Jenny Lewis lands at Ruth Eckerd Hall tonight

The former Rilo Kiley frontwoman and current indie rock icon warms the stage for Ray LaMontagne.



Prolific doesn’t even begin to describe Jenny Lewis’ breadth of musical work since making the transition from child star (she played Shelley Long’s bratty daughter in Troop Beverly Hills and Fred Savage’s love interest in The Wizard) to indie rock icon.

She's released four full-lengths and an EP in her tenure as frontwoman for Rilo Kiley, two solo records, and an album as one-half of Jenny & Johnny, written and recorded with longtime beau, Irish singer-songwriter Jonathan Rice. And let's not forget her memorable appearances on countless classic indie releases: The Postal Service’s Give Up, Bright Eyes’ Lifted or The Story is in the Soil, Keep Your Ear to the Ground, and Cursive’s The Ugly Organ among others.

Chronic insomnia hit in 2008 following the break-up of her band — which was together for more than a decade — and the death of her estranged father, and she also experienced a bout of crippling writer’s block, which, she said in a recent interview with CL, "was like nothing I’ve ever experienced before."

She tried everything she could think of: hypnosis, neuro feedback, massage therapy, acupuncture. But in the end it was the music that got her out of her funk. “It always seems to be the thing that saves me in the end,” Lewis said. “When you can’t sleep — and I’ve always been a really great sleeper — the body and mind collapse. I was pretty desperate. In the end, you realize the harder you try to sleep, the less you can, and you really just have to let go.”

Now she’s ready to move forward, and is releasing her third solo album, The Voyager — the result of this intensely difficult period — on July 29. Currently she’s touring with singer-songwriter Ray LaMontagne. They’ll take the stage at Ruth Eckerd Hall tonight. [More after the jump...]

Much like her previous material, each song on The Voyager tells a deftly crafted story. "There’s an element of truth, an element of myself in all of the songs, but there’s also a character component,” Lewis said. “I always construct characters to tell a story. All of my songs are personal, but I try to keep the mystery alive.”

Last year, she toured with The Postal Service to celebrate the 10th anniversary of Give Up.

“I’m still kind of shocked that it’s been 10 years since that record came out,” said Lewis, whose backup vocals pepper the album. “I can’t believe it. And I’m a fan of that record. I never say that about any record I’ve been on. I felt goosebumps every time we performed ‘The District Sleeps Alone Tonight.’”

Once she got off tour with The Postal Service, she knew it was time to head back to the studio to record what would ultimately become The Voyager.

The album features collaborations with indie stalwarts Beck and Ryan Adams. Beck produced and recorded several tracks, including the single “Just One of the Guys,” at his Malibu home studio.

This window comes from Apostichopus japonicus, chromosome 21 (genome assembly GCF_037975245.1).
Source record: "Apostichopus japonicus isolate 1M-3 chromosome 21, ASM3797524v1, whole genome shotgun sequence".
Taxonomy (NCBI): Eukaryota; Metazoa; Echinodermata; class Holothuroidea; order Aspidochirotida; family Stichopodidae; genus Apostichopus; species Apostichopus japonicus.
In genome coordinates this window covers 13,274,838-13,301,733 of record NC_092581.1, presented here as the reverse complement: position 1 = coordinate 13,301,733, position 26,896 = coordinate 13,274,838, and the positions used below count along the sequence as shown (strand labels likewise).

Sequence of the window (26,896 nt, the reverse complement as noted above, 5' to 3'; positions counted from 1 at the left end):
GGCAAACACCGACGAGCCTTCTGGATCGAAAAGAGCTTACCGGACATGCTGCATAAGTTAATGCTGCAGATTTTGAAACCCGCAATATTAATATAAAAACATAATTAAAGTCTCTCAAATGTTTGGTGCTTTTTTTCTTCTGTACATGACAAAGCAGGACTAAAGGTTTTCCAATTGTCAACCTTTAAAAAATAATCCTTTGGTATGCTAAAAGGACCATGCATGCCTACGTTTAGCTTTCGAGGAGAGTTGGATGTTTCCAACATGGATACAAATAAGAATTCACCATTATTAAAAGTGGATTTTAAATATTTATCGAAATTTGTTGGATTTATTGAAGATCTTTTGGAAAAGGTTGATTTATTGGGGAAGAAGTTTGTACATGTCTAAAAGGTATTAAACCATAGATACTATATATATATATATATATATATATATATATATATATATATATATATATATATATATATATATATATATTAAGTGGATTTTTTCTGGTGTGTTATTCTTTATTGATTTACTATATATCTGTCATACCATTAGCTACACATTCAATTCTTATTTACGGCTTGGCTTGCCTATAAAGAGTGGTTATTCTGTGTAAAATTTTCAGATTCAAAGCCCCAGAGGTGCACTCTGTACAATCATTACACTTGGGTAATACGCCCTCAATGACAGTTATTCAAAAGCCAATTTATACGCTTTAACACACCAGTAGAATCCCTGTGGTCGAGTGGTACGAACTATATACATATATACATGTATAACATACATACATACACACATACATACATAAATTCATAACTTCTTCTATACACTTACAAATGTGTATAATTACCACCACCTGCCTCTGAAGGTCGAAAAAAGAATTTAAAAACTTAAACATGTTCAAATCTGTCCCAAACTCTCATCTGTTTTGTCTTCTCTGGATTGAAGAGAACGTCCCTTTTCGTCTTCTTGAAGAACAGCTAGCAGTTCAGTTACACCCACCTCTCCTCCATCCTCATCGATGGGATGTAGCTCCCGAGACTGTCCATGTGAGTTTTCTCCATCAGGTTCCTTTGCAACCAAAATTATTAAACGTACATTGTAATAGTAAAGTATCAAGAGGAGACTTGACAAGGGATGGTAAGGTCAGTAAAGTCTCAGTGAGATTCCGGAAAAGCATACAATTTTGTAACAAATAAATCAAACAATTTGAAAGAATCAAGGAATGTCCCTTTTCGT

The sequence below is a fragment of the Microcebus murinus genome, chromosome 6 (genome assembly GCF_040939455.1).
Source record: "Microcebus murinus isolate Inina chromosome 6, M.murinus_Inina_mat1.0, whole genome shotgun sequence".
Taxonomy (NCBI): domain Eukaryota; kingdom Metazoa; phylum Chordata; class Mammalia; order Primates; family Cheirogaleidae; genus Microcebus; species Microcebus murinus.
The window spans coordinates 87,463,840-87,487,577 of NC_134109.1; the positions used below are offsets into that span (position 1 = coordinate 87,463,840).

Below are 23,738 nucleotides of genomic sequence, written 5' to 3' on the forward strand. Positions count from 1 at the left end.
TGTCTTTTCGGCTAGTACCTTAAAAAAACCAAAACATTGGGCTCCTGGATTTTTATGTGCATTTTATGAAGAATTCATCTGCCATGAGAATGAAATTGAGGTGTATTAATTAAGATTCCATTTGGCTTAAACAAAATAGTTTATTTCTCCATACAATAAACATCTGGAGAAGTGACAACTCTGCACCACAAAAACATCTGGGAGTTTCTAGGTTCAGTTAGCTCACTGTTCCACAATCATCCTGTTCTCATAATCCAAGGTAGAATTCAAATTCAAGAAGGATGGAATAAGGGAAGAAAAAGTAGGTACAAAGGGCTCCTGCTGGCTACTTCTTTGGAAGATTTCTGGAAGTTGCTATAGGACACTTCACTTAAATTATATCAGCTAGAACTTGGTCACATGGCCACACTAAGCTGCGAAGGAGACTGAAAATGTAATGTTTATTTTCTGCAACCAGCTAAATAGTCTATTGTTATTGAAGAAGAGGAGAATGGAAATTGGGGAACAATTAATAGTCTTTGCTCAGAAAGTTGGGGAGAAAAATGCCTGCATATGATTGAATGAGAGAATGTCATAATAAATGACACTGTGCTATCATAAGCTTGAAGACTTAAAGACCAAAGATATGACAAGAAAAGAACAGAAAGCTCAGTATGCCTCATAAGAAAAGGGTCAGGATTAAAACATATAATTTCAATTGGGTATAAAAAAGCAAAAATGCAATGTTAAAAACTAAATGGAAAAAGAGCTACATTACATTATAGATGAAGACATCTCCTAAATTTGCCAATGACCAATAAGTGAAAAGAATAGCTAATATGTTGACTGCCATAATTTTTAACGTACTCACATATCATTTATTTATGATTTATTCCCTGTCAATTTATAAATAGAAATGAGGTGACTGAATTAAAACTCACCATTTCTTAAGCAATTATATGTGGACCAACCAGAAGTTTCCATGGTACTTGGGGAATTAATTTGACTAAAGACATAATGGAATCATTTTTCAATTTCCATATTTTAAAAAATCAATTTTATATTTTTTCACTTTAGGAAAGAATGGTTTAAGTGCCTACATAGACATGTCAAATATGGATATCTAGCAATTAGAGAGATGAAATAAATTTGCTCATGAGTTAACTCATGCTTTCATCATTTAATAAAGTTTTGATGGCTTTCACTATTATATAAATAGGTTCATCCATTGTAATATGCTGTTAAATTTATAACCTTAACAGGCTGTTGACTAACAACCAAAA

But it was Adams, who served as co-producer and recorded much of the album at his Pax-Am Studio in Los Angeles, who truly reinvigorated Lewis’ creative spirit.

Mere acquaintances beforehand — they’d hung out at a few parties and Lewis actually sent Adams a message via Twitter to set up the initial recording sessions — Adams was just what she needed to make her own music again. "I needed somebody to take this on and get me out of my own head,” she said. “I asked for help. I put it out in the universe. Then Ryan Adams appeared, the most unlikely spirit guide.”

The Voyager
  • The Voyager
In between writing sessions, Lewis also contributed original music to the musical/drama Song One starring Anne Hathaway, and made her debut as a film composer and music supervisor for the drama Very Good Girls with Dakota Fanning and Elizabeth Olsen. She wrote the music for Olsen’s character, an 18-year-old singer-songwriter, and even made mixtapes for the stars to help them get into character. "Of course for Elizabeth I put on some Rilo Kiley and some Sharon Van Etten," Lewis said.

But writing music for Olsen’s character was difficult. "I had to put myself back in the shoes of a much younger musician, a more innocent place,” she said. “It was definitely a challenge to do that.”

She added, “The job was not something I ever thought I could do or even be offered. But it was a great experience.”

As for Rilo Kiley reuniting: “I don’t ever say never,” she said, adding, “I really don’t know how you can ever really shut the door on such an important relationship in your life. Anything is possible.”

Last year, the band released a compilation of B-sides and rarities, a difficult feat since the group had thousands of pictures and recordings to sift through — easily enough for a second collection of unreleased and rare material. But more importantly, Lewis said, “It was an opportunity for us to come together and be in the same room togethe. Being in that band was so important for all of us. And that will never change.”

Show details: Ray LaMontagne with Jenny Lewis and The Belle Brigade, Thurs., July 10, 7:45 p.m., Ruth Eckerd Hall, Clearwater, $53.25 and $63.25.

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